Pagni et al. confirms the markedly potentiating effect of IL-1 antagonism on the partial reversal of autoimmune diabetes in the NOD mouse model obtained by administration of a deliberately suboptimal dose of a nondepleting antibody against the common T lymphocyte marker cluster of differentiation (CD) 3, which induces immune tolerance in recipient mice (7). In both studies, IL-1 antagonism alone caused no or insignificant reversal. The novelty of the study by Pagni et al. is that IL-1 antagonism potentiated β-cell antigen−specific tolerance induction. One strength of the article is its careful data analysis. Subjective stratification on baseline glucose using 400 mg/dL as surrogate threshold for β-cell function revealed that efficacy of the combination therapy was restricted to animals with glycemia below that threshold. More imaginatively, when analyzing noncured animals, combination therapy conferred milder and nonprogressive hyperglycemia.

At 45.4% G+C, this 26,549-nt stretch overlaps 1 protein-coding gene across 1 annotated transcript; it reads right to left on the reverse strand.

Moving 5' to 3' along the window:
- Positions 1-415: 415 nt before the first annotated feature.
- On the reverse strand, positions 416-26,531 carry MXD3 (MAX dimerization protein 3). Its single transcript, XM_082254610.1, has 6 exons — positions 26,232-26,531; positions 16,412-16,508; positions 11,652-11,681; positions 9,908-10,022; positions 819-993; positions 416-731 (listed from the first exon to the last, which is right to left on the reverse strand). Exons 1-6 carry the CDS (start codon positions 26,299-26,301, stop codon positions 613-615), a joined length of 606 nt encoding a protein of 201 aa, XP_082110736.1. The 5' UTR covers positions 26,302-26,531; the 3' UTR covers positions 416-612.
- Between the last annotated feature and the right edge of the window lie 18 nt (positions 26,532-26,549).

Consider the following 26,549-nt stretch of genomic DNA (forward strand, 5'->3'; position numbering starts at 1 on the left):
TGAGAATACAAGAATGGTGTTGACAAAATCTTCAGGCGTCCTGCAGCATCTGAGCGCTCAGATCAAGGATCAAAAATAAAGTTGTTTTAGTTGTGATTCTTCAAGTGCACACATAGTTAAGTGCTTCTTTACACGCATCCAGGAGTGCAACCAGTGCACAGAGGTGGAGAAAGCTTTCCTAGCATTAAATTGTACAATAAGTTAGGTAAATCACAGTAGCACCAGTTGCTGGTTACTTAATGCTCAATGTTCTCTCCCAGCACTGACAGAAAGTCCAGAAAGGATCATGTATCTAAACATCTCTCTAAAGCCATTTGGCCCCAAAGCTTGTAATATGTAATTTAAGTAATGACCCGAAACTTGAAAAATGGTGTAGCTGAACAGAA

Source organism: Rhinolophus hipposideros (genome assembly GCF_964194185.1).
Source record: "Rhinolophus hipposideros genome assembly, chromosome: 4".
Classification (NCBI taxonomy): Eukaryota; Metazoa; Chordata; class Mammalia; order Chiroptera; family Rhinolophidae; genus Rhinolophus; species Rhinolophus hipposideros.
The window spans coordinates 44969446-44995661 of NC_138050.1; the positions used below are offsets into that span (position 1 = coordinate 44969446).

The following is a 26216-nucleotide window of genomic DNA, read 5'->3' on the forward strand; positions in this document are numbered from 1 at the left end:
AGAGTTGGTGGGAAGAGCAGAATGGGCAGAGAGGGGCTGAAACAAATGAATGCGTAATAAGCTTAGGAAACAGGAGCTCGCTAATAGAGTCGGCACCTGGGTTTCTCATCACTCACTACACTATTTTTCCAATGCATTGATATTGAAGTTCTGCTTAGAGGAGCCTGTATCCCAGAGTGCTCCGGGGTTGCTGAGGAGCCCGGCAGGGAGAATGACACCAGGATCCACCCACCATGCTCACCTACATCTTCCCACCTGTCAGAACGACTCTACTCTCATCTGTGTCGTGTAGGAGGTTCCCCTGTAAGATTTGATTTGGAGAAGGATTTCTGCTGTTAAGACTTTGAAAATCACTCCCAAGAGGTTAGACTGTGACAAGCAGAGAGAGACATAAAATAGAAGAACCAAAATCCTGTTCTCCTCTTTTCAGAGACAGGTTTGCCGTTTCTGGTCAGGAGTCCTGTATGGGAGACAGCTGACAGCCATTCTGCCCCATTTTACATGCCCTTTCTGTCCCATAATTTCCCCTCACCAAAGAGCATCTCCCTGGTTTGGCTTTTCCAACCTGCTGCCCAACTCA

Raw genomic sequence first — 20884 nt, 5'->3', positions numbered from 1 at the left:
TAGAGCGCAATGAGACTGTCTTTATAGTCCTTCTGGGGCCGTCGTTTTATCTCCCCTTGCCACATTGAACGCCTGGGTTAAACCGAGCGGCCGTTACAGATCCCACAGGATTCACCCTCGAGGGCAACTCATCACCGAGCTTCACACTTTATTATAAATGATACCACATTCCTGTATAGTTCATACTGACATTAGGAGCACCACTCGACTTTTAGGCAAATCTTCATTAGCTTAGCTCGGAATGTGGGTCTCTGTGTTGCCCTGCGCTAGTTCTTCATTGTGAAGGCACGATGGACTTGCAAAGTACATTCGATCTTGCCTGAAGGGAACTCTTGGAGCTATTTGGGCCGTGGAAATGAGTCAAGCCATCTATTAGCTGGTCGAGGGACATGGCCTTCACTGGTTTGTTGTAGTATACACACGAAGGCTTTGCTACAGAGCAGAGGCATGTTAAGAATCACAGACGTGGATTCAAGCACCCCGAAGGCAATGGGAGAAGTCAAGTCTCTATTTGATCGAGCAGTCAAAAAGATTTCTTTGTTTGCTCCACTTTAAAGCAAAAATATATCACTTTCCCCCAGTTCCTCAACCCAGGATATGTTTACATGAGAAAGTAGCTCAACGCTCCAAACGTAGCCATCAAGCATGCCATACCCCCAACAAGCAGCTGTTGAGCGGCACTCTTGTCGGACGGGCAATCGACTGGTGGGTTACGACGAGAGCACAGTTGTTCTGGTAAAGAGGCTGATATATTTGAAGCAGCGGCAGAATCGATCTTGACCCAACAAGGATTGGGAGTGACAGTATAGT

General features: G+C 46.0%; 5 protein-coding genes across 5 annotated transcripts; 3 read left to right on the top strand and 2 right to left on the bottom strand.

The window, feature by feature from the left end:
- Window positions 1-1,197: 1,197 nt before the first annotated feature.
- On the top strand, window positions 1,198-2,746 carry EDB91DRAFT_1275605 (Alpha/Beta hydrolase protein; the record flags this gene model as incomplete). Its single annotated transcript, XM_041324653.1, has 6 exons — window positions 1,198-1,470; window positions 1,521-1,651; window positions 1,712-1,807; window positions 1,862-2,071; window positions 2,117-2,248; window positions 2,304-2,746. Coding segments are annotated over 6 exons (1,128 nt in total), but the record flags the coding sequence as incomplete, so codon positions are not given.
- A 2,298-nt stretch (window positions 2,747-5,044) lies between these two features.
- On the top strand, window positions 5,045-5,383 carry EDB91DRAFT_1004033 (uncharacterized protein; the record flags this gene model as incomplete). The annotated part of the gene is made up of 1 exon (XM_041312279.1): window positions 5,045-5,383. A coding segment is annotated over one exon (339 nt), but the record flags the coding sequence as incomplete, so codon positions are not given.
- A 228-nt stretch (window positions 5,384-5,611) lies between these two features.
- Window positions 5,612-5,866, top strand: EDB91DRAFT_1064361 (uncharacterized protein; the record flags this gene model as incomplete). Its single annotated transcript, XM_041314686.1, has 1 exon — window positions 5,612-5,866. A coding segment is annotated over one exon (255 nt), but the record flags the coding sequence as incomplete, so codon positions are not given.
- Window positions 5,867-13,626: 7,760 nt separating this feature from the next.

A weakness of the studies by Pagni et al. (6) and Ablamunits et al. (7) is their lack of clear understanding of the mechanism of action by which IL-1 antagonism potentiates tolerance induction. IL-1 is believed to counteract immune-tolerance mainly by reducing differentiation of adaptive regulatory T cells, by costimulating antigen-specific proinflammatory T-cell helper (Th)1 and Th17 cell activation (8–11) and by stimulating target tissue immune infiltration by chemokine induction (8,12,13). Consistent comparisons between placebo-, mono-, and combination-arms allowed Ablamunits et al. (7) to propose that IL-1 antagonism synergizes with the anti-CD3−mediated increase in regulatory T cells and a Th1 to Th2 conversion by upregulating anti-inflammatory IL-10 production, possibly inducing a pro- to anti-inflammatory shift in the splenic CD11b/c+ macrophage/dendritic cell phenotype. Although the number of these cells was unaffected, the proportion of CD11b/c+ cells with an anti-inflammatory phenotype evidenced by the expression of arginase-1, an enzyme that breaks down L-arginine to urea, was increased by IL-1 antagonism alone and in combination. This may promote immune tolerance by preventing autoantigen presentation. This may also protect target β-cells from direct IL-1−mediated damage because IL-1 potently induces expression of β-cell inducible nitric oxide synthase (iNOS), an enzyme that generates toxic nitric oxide (NO) from conversion of L-arginine to -citrulline, and also reduces β-cell arginase-1 expression (14–16). IL-1 antagonism thus would effectively block NO production by preventing iNOS expression and the availability of its substrate. This effect may explain the stunning rapidity of disease reversal observed (100% cure using IL-1β antibody and increased pancreatic insulin contents within 1 week post therapy), as it would be dependent on restoration of β-cell function, with restoration of mass expected to occur much later.